Hi everyone! I wan't to share some interesting fact about how we're going to challenge almost every solution, that uses polynomial hashes modulo 2^64. We'll hack any solution, regardless of it's base (!), the only thing we need, that it's using int64 with overflows — like many coders write hashing.
Is it interesting? Welcome reading after the cut. Firstly, for the most impatient of you. Here's the source of the generator:
const int Q = 11; const int N = 1 << Q; char S[N]; for (int i = 0; i < N; i++) S[i] = 'A' + __builtin_popcount(i) % 2; // this function in g++ returns // number of ones in binary representation of number i
Let's try solutions of two CFBR #7 winners on this test: Petr Mitrichev's and Vlad Epifanov's. vepifanov solution doesn't contain hashing and so, it works correct: the answer is 6. But Petr's solution returns 8. After a little bit thinking it becomes clear, that the answer on such test for this problem is always (N + 1) / 2 — Vlad is 100% correct.
Moreover, if we take Q = 20, then Vlad's solution returns correct answer 11, but Petr's one returns 2055, what is obliviously wrong :-)
I'll prove, that starting from Q = 11, there are lots of collisions in this string.
Let's look on that string. How was it formed? It's beggining like that:
It's true, that it can be formed by recurrent rule
S -> S + (not S), starting from с
S = "A", where (
not S) means string after changing
B and vice versa. Let's denote S for fixed Q like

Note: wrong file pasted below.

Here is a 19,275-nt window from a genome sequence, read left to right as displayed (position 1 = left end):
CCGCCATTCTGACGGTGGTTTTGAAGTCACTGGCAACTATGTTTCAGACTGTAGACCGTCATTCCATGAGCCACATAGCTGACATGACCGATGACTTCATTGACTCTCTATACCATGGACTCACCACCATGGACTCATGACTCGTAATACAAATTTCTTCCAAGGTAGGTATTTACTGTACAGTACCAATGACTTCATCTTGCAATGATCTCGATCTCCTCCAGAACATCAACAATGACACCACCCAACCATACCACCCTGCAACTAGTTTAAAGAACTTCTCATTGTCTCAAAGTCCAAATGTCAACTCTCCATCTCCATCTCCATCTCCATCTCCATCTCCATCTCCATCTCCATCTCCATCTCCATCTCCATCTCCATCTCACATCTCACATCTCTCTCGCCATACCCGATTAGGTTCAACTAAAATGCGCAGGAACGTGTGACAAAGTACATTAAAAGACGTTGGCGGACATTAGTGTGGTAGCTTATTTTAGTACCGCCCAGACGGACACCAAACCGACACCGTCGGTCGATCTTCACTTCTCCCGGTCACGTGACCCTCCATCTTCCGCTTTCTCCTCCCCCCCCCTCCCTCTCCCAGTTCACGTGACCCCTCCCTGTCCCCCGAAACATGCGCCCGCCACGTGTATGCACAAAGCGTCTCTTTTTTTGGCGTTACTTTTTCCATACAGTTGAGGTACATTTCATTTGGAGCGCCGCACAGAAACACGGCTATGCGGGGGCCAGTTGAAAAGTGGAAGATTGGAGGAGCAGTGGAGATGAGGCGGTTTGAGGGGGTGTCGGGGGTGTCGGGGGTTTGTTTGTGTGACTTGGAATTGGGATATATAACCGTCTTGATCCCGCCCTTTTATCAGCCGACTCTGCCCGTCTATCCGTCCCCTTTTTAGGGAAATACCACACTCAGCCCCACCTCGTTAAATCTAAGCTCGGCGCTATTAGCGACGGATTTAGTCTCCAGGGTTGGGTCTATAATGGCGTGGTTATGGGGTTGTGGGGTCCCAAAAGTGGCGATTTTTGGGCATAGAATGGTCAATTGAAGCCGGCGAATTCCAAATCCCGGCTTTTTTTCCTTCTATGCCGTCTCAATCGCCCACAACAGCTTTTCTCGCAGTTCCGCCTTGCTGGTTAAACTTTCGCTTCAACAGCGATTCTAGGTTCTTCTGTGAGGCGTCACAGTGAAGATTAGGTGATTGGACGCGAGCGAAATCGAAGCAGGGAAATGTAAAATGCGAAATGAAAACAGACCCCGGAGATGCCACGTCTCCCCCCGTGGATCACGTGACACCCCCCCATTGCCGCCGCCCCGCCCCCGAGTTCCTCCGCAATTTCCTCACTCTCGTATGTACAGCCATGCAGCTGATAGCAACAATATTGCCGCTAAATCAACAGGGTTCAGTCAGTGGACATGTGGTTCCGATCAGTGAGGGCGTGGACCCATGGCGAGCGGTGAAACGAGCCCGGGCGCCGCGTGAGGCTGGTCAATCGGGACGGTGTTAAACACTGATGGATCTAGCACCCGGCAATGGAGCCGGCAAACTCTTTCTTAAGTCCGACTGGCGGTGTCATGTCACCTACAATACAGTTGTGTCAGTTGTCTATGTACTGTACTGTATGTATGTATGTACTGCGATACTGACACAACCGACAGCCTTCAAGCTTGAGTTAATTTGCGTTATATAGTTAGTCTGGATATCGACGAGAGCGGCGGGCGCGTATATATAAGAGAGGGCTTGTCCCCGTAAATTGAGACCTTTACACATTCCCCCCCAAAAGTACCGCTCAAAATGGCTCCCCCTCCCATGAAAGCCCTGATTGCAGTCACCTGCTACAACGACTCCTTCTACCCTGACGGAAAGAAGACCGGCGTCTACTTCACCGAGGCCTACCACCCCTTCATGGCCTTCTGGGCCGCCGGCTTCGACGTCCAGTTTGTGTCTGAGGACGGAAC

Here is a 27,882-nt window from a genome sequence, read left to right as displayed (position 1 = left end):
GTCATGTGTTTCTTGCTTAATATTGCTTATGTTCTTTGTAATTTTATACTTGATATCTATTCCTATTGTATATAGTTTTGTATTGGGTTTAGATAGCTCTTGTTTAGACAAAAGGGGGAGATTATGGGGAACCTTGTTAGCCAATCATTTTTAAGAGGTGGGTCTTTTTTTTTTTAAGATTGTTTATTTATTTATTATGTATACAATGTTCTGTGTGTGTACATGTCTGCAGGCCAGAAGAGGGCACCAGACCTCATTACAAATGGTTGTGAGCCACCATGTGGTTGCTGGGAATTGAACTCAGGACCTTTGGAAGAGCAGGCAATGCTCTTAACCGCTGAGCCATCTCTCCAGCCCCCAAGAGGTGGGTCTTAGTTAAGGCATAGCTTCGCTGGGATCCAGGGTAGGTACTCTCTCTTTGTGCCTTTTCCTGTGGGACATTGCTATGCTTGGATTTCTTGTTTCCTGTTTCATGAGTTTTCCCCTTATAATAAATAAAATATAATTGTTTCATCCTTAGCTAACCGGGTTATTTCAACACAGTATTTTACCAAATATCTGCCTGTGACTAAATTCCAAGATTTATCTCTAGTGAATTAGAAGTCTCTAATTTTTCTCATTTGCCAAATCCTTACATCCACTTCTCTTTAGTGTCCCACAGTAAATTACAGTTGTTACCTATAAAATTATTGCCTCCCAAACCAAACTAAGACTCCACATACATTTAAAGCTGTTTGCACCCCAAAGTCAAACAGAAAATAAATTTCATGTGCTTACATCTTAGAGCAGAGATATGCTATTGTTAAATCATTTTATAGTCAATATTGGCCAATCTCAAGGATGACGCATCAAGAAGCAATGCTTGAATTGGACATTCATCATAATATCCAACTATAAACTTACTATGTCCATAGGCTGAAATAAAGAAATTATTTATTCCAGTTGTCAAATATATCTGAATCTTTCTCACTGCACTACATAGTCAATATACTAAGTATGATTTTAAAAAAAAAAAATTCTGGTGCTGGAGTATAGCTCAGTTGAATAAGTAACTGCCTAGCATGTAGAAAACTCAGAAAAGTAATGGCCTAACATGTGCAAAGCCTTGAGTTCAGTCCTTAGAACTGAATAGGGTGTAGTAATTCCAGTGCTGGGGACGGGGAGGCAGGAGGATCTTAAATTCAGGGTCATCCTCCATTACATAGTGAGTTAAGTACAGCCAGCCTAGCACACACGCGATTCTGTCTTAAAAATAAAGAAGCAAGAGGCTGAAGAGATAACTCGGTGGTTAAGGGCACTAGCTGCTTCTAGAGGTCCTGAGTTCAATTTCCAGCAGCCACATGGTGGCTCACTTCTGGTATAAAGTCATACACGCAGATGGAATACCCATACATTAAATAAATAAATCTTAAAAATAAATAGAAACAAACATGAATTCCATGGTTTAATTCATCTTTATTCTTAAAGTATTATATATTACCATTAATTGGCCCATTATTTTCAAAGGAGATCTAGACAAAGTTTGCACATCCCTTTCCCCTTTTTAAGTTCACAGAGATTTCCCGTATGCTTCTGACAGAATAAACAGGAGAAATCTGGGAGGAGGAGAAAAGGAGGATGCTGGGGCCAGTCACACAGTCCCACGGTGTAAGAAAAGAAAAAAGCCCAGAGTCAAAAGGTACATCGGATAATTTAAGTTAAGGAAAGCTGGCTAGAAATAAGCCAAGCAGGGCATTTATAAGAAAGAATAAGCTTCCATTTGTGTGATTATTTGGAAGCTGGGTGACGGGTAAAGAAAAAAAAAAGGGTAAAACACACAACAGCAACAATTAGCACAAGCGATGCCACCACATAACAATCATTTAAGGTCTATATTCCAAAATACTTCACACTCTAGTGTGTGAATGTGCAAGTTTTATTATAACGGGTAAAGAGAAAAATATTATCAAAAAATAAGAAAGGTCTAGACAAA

Unable to parse markup [type=CF_TEX].
Let's remember, what polynomial has is. It's function of string S of length l, equal to , where P is some odd number.
I claim that hash(S[0... (2k - 1)]) for some sufficiently small k k will be equal to hash(S[(2k)... (2k + 1 - 1)]).
That means, that for Q = 10, hash(SQ) = hash(not SQ). That's very cool, because it SQ and not SQ will appear in bigger order strings many-many times because of reccurent condition.
Let's see what does condition hash(SQ) = hash(not SQ) mean.First, we can take zeros and ones in coefficients instead of
ord('B') — we can just take off the both parts of the equation.
What is hash(not SQ) — hash(SQ)? It's simple to understand, that it's
--- it's just sign-alternating sum of P powers, where signs change by similar
Let's consequentially take factors in this expression off the brackets:
(maybe, it's multiplied on (-1), but there is no matter for it.)
Now the main thing — this value modulo 2^64 will become zero very-very fast!
Let's understand, what's the maximal power of 2 this value is divisable. Let's look on each of Q - 1 factors. (i + 1)-st factor P2i + 1 - 1 = (P2i - 1)(P2i + 1) is divisible by i-th and by some even number P2i + 1. That means that if i-th bracket is divisible by 2r, then (i + 1)-st is divisible at least on 2r + 1.
So that means that (P1 - 1)(P2 - 1)(P4 - 1)...(P2Q - 1 - 1) is divisible at least by 2·22·23·... = 2Q(Q — 1) / 2. That means, that it's enough to take Q >= 12. Congratulations, this is anti-hash test!
So because of that we have such small test length in comparsion with the modulo size 2^64. So antitest size is something of order , if we use x-bit data type.
Main idea: don't use overflowing when counting hashes unless you are confident that there is no test, consisting of this ABBABAABBAABABBA... string.
How did I get that? First using of that test was in 2003 on St. Petersburg school programming contest in problem cubes (russian statements here). This problem was used in SIS) problemset. Many generations of students got WA27 on that problem, submitting hash solution. One of them was I — nobody could explain me, why is there WA for any hash base. burunduk1 looked a bit on that test, but couldn't explain me either. Since that moment I remembered about that problem.
And now I've decided to think a bit and understand, what's happening in that test. burunduk1 offered to post it on CF, so here it is :-)
I tried to found any information about anti-hash in web, googled a lot, but couldn't find anything. Does anybody know anything else, maybe, any papers? Maybe I'm not so good in googling?